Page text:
Jesus stood up in his home synagogue in Nazareth and said these words, "The Spirit of the Lord is upon me, because he hath anointed me to preach the gospel to the poor; he hath sent me to heal the brokenhearted, to preach deliverance to the captives, and set at liberty them that are bruised." Jesus' first and one of the foremost duties would be to bless the poor.
From the start of his ministry Jesus loved the poor and disadvantaged in a an extraordinary way. In our day, in the first year of our church, the Lord commanded the members to "look to the poor and needy, and administer to their relief that they shall not suffer." Note the tone of that passage--SHALL NOT--clearly this alleviating suffering was important.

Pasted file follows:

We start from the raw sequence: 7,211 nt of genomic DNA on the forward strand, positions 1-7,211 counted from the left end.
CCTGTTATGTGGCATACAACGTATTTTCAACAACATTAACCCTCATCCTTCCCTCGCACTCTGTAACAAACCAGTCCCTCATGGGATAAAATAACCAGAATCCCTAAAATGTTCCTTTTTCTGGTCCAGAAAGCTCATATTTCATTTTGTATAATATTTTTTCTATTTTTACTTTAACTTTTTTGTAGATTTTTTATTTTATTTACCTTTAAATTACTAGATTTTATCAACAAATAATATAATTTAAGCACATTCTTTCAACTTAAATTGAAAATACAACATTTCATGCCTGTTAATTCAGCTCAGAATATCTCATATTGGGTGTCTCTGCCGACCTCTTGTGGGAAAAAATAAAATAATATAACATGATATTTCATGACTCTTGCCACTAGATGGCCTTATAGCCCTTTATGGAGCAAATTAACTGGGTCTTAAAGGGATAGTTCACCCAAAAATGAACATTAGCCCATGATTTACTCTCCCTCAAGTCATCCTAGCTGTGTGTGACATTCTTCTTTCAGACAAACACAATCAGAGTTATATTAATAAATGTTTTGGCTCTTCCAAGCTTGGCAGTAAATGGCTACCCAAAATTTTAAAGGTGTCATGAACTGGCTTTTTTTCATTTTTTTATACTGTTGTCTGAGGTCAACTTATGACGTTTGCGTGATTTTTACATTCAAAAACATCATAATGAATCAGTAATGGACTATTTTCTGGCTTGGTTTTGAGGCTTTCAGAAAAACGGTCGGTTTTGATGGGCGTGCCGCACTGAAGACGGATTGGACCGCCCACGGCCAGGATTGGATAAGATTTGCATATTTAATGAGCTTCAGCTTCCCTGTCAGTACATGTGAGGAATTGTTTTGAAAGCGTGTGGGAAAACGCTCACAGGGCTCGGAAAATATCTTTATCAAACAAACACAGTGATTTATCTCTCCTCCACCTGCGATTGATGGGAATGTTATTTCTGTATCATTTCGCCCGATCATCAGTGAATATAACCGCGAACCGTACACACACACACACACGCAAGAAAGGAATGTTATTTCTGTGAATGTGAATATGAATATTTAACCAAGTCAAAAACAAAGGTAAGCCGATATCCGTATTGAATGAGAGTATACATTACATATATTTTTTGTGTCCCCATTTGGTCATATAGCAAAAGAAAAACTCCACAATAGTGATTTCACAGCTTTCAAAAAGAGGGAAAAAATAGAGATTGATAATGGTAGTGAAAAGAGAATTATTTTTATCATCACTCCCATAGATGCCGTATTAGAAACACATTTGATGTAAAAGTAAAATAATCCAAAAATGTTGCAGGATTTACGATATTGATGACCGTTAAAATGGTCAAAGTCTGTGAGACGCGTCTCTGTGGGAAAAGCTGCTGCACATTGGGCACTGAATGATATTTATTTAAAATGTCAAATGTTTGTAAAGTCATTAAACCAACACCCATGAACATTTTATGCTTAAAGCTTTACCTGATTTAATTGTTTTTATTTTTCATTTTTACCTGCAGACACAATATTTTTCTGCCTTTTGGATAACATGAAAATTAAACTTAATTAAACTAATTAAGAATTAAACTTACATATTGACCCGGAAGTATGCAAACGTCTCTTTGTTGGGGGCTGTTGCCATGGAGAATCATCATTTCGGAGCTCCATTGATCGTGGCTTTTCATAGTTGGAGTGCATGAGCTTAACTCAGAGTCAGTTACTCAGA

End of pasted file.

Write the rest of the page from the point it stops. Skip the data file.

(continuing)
A journalist once asked Mother Teresa of Calcutta about her task of rescuing the desperately poor in that city. This man said that, based on statistics she was accomplishing absolutely nothing. She replied that her work was about love, not statistics. Even though there was so much beyond her reach, she could serve who was within her reach with whatever she had. She said, "What we do is nothing but a drop in the ocean, but if we didn't do it, the ocean would be one drop less than it is."